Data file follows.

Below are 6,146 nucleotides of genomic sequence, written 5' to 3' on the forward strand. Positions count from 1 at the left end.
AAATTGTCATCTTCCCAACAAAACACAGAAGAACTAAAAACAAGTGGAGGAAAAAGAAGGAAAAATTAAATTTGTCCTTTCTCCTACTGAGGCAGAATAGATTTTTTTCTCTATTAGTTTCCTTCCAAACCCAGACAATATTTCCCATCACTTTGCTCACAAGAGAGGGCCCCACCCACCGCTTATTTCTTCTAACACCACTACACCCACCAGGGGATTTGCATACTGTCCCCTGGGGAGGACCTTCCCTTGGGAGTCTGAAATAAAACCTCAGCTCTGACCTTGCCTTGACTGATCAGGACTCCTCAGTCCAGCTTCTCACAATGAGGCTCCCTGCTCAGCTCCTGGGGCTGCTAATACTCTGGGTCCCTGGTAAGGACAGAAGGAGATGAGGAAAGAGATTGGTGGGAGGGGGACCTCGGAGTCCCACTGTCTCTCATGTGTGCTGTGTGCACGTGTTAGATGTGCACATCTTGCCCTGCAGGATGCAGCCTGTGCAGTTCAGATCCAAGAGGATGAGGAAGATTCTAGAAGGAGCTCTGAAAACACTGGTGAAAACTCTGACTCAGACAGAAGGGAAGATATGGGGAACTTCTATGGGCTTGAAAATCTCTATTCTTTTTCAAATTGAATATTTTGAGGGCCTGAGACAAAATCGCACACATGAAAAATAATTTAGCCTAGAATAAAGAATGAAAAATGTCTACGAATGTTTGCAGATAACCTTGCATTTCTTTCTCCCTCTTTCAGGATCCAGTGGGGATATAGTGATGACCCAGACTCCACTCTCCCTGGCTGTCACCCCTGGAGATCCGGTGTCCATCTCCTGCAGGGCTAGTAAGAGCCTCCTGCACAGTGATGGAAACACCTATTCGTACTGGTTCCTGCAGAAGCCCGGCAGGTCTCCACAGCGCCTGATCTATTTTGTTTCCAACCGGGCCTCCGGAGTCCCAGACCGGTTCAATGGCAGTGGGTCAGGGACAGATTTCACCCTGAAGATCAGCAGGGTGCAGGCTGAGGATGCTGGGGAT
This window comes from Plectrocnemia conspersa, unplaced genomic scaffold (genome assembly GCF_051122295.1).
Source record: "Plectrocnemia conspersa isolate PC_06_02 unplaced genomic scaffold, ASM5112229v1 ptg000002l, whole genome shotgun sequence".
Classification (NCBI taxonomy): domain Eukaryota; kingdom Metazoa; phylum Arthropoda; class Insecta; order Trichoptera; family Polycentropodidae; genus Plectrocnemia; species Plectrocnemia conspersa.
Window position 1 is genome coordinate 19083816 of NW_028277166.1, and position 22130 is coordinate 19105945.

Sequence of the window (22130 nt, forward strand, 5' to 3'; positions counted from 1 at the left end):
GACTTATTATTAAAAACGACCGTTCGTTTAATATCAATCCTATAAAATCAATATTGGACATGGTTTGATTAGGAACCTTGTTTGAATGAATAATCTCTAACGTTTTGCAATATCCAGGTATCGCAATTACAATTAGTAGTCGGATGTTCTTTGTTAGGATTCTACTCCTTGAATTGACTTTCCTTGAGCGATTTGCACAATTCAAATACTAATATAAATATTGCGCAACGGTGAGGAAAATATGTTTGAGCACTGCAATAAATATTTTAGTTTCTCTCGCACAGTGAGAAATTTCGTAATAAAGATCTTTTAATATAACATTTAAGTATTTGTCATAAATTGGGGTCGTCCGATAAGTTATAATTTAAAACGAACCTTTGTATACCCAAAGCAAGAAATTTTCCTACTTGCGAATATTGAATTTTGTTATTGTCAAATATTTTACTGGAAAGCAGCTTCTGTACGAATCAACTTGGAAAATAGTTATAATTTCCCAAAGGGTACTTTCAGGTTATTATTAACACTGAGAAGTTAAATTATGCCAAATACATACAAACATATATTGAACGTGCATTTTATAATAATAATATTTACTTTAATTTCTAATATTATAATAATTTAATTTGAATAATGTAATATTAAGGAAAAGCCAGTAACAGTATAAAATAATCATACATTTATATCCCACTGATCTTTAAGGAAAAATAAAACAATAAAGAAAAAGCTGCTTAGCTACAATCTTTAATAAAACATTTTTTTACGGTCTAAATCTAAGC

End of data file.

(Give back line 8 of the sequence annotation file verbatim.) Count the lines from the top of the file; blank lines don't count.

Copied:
GACTTATTATTAAAAACGACCGTTCGTTTAATATCAATCCTATAAAATCAATATTGGACATGGTTTGATTAGGAACCTTGTTTGAATGAATAATCTCTAACGTTTTGCAATATCCAGGTATCGCAATTACAATTAGTAGTCGGATGTTCTTTGTTAGGATTCTACTCCTTGAATTGACTTTCCTTGAGCGATTTGCACAATTCAAATACTAATATAAATATTGCGCAACGGTGAGGAAAATATGTTTGAGCACTGCAATAAATATTTTAGTTTCTCTCGCACAGTGAGAAATTTCGTAATAAAGATCTTTTAATATAACATTTAAGTATTTGTCATAAATTGGGGTCGTCCGATAAGTTATAATTTAAAACGAACCTTTGTATACCCAAAGCAAGAAATTTTCCTACTTGCGAATATTGAATTTTGTTATTGTCAAATATTTTACTGGAAAGCAGCTTCTGTACGAATCAACTTGGAAAATAGTTATAATTTCCCAAAGGGTACTTTCAGGTTATTATTAACACTGAGAAGTTAAATTATGCCAAATACATACAAACATATATTGAACGTGCATTTTATAATAATAATATTTACTTTAATTTCTAATATTATAATAATTTAATTTGAATAATGTAATATTAAGGAAAAGCCAGTAACAGTATAAAATAATCATACATTTATATCCCACTGATCTTTAAGGAAAAATAAAACAATAAAGAAAAAGCTGCTTAGCTACAATCTTTAATAAAACATTTTTTTACGGTCTAAATCTAAGC